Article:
Washington, District of Columbia
June 23, 1996
June 23, 1996
June 26, 1996
1.102.1 - 1.102.1
.— - ...... Session 2502 .
Collaboration: Key to Success in a Changing World
J. Stuart Fordyce, Michael J. Salkind Ohio Aerospace Institute
In this era of global economic competitiveness, our society’s success in creating wealth and new jobs, as well as in meeting its citizens’ needs, is strongly tied to our technical community’s ability to produce innovative technologies. We already possess the essential elements for generating these new technologies: talented engineers and scientists, world class research facilities, and a dynamic market-place that encourages innovation.
But too often these elements have failed to connect. There has not been sufficient interaction between the broad research base built by universities and Federal labs and the market-driven world of industry. As a result, our nation’s vast array of expertise and technical resources is not utilized to its full potential.
Industry, universities, and government are learning new ways to collaborate to meet the challenges and seize the opportunities of a new era. OAI is a common ground where they can meet to begin their adventure.
OAI, a private, non-profit corporation, is a consortium of nine Ohio universities, NASA Lewis Research Center, Wright-Patterson Air Force Base and technology oriented companies. OAI facilitates the development and operation of collaborative teams in research and development, graduate and continuing education, and the adaptation of advanced technology for industry. To date, more than thirty such collaborations involving NASA, the Air Force and NIST, more than a dozen universities, and more than two dozen companies have been successfully created in a wide range of technologies with applications in aerospace, manufacturing, and medical systems.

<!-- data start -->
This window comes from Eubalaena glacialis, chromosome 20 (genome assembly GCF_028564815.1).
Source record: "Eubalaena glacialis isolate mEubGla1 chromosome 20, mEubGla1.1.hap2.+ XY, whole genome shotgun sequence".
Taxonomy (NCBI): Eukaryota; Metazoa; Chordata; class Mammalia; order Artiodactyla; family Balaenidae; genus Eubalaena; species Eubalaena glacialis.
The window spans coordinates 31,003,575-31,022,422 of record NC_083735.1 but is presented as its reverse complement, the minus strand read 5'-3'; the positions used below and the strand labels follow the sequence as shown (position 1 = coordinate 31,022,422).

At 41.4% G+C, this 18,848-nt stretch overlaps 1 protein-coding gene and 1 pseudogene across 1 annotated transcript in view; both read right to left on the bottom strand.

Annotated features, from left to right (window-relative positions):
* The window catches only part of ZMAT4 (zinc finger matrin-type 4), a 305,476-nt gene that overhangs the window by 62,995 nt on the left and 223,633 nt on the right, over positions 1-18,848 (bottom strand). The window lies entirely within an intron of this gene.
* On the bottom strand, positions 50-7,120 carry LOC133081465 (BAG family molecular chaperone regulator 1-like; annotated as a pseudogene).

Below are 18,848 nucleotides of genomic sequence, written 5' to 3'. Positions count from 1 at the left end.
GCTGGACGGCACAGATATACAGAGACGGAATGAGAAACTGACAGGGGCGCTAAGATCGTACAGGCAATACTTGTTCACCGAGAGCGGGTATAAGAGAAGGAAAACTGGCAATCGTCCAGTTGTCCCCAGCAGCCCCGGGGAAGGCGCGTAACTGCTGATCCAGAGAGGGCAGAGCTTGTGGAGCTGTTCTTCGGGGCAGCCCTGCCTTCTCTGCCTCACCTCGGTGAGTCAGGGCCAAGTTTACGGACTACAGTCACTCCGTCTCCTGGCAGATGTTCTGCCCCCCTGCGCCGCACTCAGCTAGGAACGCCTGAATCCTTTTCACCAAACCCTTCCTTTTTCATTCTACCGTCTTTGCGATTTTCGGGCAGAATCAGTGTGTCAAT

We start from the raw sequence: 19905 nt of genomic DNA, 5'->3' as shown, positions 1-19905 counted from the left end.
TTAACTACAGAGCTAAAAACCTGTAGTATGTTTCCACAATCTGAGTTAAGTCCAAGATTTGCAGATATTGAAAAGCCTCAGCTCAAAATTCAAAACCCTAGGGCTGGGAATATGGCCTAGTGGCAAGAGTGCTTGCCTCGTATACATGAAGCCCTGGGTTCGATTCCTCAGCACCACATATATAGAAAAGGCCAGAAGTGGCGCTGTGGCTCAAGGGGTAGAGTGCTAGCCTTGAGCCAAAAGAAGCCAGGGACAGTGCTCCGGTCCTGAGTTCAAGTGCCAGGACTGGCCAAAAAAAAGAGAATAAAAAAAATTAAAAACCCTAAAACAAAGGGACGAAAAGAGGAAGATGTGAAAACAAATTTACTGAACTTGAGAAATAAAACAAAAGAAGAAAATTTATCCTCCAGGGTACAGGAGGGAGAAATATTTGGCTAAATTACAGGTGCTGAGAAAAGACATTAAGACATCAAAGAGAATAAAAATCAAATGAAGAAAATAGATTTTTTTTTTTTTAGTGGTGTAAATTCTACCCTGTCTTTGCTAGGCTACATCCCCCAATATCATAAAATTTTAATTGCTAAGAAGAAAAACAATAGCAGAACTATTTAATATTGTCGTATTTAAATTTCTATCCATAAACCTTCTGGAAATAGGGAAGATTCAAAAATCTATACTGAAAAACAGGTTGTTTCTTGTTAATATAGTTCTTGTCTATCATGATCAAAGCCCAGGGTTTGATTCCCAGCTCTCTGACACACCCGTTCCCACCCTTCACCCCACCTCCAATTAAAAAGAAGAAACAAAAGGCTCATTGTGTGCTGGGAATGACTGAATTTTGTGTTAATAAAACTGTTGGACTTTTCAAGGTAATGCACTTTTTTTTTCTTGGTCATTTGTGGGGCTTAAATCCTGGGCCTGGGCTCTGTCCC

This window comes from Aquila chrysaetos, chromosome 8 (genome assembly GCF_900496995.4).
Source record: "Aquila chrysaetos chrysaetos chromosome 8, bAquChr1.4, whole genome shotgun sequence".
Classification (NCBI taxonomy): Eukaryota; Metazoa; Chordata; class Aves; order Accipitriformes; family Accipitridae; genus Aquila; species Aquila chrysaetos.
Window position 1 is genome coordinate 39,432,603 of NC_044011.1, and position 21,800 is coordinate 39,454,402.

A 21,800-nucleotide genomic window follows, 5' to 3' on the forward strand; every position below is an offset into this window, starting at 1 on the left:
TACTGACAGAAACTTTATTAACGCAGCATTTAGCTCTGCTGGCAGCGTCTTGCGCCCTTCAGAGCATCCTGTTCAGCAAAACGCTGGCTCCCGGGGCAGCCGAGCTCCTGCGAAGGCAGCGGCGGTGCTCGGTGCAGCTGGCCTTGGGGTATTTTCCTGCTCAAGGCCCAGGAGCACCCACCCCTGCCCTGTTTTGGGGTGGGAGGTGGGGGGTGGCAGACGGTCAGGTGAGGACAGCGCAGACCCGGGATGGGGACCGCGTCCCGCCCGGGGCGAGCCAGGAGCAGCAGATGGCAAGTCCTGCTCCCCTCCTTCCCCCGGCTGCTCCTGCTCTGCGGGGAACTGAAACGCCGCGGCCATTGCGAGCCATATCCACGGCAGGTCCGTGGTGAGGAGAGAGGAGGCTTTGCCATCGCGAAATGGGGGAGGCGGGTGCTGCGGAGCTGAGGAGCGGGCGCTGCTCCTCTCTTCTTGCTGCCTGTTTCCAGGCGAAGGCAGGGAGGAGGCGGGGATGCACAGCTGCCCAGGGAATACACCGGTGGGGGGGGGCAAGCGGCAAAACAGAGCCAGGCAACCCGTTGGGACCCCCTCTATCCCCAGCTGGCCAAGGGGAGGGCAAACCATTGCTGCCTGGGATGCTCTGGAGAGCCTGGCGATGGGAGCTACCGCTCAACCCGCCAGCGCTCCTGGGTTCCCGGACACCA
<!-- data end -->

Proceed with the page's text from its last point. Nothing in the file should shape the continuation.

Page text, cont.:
Key elements of success in these collaborations include joint ownership among the industry, university, and government sectors; effective communication among geographically distributed teams; a spirit of shared resources: people, facilities, and funding; openness to intellectual input from anywhere; low overhead costs; and a strong market focus.
As the Federal Government moves toward reinventing itself, technology collaborations in which the Federal participants are more colleague and less customer, appear an attractive concept. Some of the lessons learned in building such collaborations in the past decade will be invaluable in helping to shape the national technology agenda in the future.
. . . . $iiii’1996 ASEE Annual Conference Proceedings } ‘.
Salkind, M. J., & Fordyce, J. S. (1996, June), Collaboration: Key To Success In A Changing World Paper presented at 1996 Annual Conference, Washington, District of Columbia. 10.18260/1-2--5916
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